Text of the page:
Why

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Asking Why

“Don’t let your will roar when your power only whispers.”

—– Thomas Fuller

(accessed on 12/5/13 at http://www.brainyquote.com/quotes/quotes/t/thomasfull151926.html)

That quote brought an uneasy chuckle to my lips and had me shaking my head more than once. I hate it when some quote hits me between the eyes like this one did. It means I need to listen. I need to pay attention.

This one made me think about all the times I’ve wasted in my life being willful and repeatedly trying to do or fix something  all by myself when I actually had no power to do so. I’d like to think I’ve “grown out” of this character defect, but the truth is I still can get caught up in my own stubborn self-will more often than I like to admit.

In two meetings I’ve participated in this past week, the topic of “asking why” was a topic of discussion. I often enjoy asking why and trying to figure out what makes something do what it is doing. And, yes, I can use asking why as a smoke screen to keep myself from focusing on what I’m going to do about a problem rather than wasting my time analyzing it to death.

Somehow understanding something gives me a sense of control, of being “safe,” if you will. If I understand the answer to why, maybe I can avoid encountering the same problem or situation again in the future. This line of reasoning, comes from my upbringing because I always wanted to know why I was getting in trouble and why what I was doing was wrong. I was scolded for “talking back” when I would ask why, so now, being the emancipated elder adult that I am—–I still love having the freedom to ask why. Actually, when I was a small child, my “why question” may have been the safest way for me to disagree or rebel. So when I ask why in the present sometimes I can get caught up in asking why because of my allergy to authority.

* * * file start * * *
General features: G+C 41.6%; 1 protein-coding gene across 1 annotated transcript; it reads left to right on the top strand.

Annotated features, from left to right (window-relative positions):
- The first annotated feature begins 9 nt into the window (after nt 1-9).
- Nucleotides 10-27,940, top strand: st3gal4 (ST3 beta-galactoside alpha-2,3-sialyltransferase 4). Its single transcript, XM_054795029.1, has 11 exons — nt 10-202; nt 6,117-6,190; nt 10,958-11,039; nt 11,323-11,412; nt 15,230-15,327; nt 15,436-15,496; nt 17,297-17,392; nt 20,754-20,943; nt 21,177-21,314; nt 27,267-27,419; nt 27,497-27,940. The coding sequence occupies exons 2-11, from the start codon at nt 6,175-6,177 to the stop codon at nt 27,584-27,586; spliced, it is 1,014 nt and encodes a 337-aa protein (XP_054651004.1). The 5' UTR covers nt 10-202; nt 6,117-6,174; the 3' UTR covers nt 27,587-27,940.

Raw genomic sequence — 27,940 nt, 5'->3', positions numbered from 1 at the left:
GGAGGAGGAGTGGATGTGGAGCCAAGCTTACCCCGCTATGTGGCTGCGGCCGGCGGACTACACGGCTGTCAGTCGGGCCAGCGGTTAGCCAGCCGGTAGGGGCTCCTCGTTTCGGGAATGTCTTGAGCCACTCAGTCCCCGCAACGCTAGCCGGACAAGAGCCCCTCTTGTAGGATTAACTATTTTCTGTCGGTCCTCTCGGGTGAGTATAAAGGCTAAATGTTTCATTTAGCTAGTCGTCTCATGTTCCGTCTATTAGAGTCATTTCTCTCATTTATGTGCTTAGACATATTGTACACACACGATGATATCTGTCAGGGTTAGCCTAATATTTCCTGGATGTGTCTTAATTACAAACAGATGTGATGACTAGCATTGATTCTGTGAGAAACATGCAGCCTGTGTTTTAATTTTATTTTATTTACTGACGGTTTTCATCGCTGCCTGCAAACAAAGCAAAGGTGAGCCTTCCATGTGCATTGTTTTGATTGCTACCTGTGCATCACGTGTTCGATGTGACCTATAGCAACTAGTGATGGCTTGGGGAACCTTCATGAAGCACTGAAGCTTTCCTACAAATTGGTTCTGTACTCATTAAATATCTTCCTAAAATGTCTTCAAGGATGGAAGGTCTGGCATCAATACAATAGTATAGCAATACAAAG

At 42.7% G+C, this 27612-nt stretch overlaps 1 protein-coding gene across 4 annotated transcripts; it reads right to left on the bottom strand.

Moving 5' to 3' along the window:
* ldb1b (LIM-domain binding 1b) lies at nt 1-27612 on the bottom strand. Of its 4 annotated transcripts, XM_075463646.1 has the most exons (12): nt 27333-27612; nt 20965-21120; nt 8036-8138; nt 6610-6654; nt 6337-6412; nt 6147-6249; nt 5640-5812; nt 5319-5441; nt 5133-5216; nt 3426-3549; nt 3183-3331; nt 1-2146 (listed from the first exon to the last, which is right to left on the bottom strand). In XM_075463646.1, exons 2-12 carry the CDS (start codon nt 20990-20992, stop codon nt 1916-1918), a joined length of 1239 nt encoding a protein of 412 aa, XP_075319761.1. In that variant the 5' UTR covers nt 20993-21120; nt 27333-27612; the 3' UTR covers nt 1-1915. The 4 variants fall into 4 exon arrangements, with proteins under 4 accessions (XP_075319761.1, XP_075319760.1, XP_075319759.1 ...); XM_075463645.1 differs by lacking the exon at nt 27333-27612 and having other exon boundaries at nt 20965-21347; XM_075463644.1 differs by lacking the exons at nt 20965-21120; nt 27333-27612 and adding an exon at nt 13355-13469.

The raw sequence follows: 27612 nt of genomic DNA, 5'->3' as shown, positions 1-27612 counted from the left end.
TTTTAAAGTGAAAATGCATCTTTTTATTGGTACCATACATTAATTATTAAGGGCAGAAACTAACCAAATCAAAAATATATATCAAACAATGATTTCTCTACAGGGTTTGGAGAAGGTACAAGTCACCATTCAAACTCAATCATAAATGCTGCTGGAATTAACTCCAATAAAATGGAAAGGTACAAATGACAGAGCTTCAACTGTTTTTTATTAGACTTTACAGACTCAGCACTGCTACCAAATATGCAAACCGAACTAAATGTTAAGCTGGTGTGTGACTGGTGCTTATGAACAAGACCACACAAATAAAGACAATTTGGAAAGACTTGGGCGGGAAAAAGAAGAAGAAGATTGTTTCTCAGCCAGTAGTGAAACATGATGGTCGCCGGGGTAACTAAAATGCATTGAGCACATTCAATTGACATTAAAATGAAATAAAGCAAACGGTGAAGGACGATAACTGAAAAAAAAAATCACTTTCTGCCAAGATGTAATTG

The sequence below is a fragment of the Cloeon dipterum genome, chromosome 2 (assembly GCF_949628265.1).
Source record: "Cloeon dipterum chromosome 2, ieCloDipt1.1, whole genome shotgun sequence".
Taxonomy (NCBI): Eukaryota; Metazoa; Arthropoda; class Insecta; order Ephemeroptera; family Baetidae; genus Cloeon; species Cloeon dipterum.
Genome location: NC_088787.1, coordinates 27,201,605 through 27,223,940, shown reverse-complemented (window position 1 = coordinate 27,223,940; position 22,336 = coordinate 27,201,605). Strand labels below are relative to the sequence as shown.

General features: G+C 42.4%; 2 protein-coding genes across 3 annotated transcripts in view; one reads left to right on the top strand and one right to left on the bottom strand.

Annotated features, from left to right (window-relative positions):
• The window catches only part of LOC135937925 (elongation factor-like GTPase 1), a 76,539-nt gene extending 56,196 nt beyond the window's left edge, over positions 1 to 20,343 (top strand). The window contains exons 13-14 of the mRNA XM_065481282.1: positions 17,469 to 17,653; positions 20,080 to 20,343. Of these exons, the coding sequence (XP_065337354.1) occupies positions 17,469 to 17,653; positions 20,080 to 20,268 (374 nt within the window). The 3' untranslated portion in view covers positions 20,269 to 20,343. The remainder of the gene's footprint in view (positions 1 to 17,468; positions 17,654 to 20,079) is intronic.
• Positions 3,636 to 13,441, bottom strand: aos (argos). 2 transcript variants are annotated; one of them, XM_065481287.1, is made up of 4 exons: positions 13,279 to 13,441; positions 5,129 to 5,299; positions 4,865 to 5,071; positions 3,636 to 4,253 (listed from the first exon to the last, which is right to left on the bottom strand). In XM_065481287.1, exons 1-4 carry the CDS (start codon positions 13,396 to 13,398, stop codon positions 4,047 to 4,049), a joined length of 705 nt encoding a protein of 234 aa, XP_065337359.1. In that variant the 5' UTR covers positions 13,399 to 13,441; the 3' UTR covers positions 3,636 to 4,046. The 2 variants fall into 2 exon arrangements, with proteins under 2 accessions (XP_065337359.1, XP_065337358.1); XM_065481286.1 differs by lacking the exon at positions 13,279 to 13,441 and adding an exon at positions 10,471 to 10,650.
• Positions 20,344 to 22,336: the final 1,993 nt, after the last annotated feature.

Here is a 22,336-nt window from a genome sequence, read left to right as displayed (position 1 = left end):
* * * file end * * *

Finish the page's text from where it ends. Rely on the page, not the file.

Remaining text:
That last sentence brings me back to today’s quote—–when I feel my power is threatened  (especially by an “authority” outside myself) I often  explode in “self will run riot”. My response is very much like whistling in the dark with my “roaring will” to cover up and/or hide from myself the fact that I am feeling powerless threatened. I know in my soul God uses my feeling powerless to make me teachable and right-sized. It can force acceptance and initiate healing.  But knowing this can, for me,  be far removed from actually letting God do His magic. I have to focus on “feeding my willingness” to surrender, let go, and let God. One of the ways I do this is by reminding myself of something I’ve been telling clients for years—-“knowing why is not as important as figuring out what you are going to do about it.” Real wisdom comes with the realization that “what I’m going to do about it” is turn it over to God so he and I can work on it together.

I am slowly learning to trust God rather than getting bogged down in intellectualizing, asking why, and otherwise rebelling. I am learning to trust what God is creating in me when I am willing to release a character defect—-which, in this case, is my willingness to stop rebelling against my lack of control/power, to willingly ask God for help, and to accept that help. I am learning to trust that when I give up something has always been one of my problematic ways of reacting to life God will create something better to take its place. When I can practice surrender and acceptance rather than rebellion, worry, and fear it is amazing how much more easy and peaceful my life is!

I hope all these meandering words will make sense to my readers. I hope some of you will comment about the role “asking why” plays in your life. May God bless and keep you.

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